Integrated Chip Payment Standards
Posted by Ambria Frazier
Learn more about The Integrated Chip Payment Standards: The Next Generation Conference that was held in December, 2013.
Contact: David Fettig, (612) 204-5274, David.Fettig@mpls.frb.org January 28, 2014
Integrated Chip Payment Standards: The Next Generation
The benefits and costs of open, consensus standards to complement the implementation underway in the U.S. of EMV/ integrated chip (IC) cards was the subject of a recent cross-industry meeting. The Federal Reserve Bank of Philadelphia hosted the meeting on December 9 and 10, 2013, which was co-sponsored by Accredited Standards Committee X9, Inc. – Financial Industry Standards and the Federal Reserve Bank of Minneapolis.
Attendees represented a wide variety of stakeholders, including card brands, card issuers, merchants, acquirers, debit networks, processors, equipment and card manufacturers, security solution providers, mobile payments experts, government, standards development experts, associations, merchant representatives, ATM industry representatives, and others.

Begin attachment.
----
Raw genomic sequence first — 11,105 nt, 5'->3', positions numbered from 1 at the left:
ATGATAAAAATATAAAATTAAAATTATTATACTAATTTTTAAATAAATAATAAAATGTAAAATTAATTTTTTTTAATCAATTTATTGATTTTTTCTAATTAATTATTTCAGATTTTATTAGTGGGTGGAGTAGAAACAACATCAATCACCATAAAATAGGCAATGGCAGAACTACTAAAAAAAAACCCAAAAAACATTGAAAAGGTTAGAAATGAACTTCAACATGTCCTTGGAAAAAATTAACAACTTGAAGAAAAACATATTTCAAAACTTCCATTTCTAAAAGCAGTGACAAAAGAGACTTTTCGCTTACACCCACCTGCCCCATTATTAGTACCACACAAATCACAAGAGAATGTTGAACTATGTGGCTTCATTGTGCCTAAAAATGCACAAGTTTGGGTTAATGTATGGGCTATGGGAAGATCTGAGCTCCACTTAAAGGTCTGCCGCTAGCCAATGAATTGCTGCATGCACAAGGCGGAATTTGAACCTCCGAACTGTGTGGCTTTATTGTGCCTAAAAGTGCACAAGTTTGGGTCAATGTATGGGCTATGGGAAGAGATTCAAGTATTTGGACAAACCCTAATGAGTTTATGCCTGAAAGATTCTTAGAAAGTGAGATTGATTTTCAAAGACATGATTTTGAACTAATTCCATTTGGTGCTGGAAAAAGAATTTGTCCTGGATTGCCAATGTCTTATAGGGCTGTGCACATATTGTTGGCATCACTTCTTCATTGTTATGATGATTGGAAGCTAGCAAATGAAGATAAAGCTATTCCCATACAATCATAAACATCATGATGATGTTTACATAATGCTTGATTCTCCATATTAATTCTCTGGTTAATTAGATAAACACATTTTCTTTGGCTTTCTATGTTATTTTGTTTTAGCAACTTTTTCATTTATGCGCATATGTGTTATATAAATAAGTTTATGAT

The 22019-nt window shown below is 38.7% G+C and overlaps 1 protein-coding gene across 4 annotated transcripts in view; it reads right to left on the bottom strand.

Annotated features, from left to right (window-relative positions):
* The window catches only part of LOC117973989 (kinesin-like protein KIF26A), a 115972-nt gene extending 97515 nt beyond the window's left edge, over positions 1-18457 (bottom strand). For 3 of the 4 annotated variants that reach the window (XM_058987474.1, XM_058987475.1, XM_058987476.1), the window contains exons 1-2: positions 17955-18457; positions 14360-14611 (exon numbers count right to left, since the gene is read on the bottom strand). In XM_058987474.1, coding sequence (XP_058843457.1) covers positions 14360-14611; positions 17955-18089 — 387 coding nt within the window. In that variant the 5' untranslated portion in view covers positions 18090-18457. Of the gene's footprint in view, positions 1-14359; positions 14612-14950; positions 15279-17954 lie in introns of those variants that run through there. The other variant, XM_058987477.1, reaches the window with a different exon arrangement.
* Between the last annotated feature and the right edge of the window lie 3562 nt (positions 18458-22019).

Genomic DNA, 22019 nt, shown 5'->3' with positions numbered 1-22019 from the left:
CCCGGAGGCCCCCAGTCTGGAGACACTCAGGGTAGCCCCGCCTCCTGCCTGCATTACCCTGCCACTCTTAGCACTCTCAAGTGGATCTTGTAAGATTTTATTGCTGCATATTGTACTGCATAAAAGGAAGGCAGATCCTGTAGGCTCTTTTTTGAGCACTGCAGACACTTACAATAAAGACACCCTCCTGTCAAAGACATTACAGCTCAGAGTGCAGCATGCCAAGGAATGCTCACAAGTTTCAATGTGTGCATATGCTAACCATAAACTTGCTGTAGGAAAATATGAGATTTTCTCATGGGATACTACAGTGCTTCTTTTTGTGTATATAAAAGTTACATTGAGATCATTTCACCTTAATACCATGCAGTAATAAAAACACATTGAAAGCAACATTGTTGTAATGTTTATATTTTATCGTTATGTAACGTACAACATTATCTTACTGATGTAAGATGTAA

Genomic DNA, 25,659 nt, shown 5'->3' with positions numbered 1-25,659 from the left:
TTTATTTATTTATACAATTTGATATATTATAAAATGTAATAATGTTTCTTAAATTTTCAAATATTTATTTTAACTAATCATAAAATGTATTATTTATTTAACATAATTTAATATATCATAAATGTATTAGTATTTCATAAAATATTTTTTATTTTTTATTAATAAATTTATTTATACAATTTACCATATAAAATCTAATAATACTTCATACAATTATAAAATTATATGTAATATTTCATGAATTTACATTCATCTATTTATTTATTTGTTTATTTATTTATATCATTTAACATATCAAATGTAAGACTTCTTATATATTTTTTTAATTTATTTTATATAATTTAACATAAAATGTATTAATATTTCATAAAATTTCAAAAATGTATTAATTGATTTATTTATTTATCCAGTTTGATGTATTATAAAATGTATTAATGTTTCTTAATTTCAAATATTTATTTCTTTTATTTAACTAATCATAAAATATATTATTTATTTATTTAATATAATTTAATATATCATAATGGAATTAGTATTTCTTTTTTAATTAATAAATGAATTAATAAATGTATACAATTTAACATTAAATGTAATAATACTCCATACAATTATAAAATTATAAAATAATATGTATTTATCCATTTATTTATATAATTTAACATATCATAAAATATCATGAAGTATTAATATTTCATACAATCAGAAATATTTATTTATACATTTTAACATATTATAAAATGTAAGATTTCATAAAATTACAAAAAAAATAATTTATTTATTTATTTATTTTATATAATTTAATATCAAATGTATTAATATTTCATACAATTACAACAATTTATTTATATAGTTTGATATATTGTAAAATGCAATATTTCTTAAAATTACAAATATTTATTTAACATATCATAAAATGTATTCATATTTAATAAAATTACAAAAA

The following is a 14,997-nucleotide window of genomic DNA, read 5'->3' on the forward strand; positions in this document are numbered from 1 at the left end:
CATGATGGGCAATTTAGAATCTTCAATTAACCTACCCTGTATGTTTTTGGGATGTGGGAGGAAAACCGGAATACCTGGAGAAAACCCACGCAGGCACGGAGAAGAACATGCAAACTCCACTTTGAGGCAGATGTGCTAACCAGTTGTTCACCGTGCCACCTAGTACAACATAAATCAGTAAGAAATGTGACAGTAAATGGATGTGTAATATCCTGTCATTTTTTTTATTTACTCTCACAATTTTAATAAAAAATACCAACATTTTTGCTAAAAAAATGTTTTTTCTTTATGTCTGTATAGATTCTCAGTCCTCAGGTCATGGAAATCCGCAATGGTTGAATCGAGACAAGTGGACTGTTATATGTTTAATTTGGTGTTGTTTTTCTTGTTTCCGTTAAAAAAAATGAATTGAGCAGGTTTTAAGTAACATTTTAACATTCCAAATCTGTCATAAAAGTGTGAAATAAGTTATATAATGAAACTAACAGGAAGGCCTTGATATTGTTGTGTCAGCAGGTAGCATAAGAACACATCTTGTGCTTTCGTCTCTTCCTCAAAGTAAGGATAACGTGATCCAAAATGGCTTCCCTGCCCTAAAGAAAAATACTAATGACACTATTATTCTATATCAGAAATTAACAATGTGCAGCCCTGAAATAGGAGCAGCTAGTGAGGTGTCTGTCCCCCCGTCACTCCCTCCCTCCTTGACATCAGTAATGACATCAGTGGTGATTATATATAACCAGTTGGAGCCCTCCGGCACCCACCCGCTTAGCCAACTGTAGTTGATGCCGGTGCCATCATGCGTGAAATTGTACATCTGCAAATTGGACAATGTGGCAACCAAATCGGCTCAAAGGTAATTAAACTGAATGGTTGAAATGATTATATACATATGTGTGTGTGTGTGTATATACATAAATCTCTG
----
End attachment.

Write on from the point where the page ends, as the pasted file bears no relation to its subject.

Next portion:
The objectives of the structured discussion included: identification of standards development actions to address gaps in the EMV/ IC implementation; determination if open, consensus standards can improve global interoperability of EMV/ IC technology; discussion of how the industry can best determine future technology and standards needed to strengthen IC standards for payments; and discussion of next steps based on the consensus of meeting attendees.
See Attachment-Integrated Chip Payment Standards-Jan 28 2014 for full description of the meeting.
As one of the 12 Federal Reserve banks, the Federal Reserve Bank of Minneapolis contributes to a variety of Federal Reserve System functions, including operation of a nationwide payments system, distribution of the nation’s currency and coin, supervision and regulation of member banks and bank holding companies, and serving as a fiscal agent for the U.S. Treasury. Additionally, the president of the Minneapolis Fed serves as a member of the Federal Open Market Committee, the monetary policymaking arm of the Federal Reserve’s Board of Governors. Together with its branch in Helena, Mont., the Minneapolis Fed serves the Ninth Federal Reserve District, which includes Minnesota, Montana, North and South Dakota, 26 counties in northwestern Wisconsin and the Upper Peninsula of Michigan.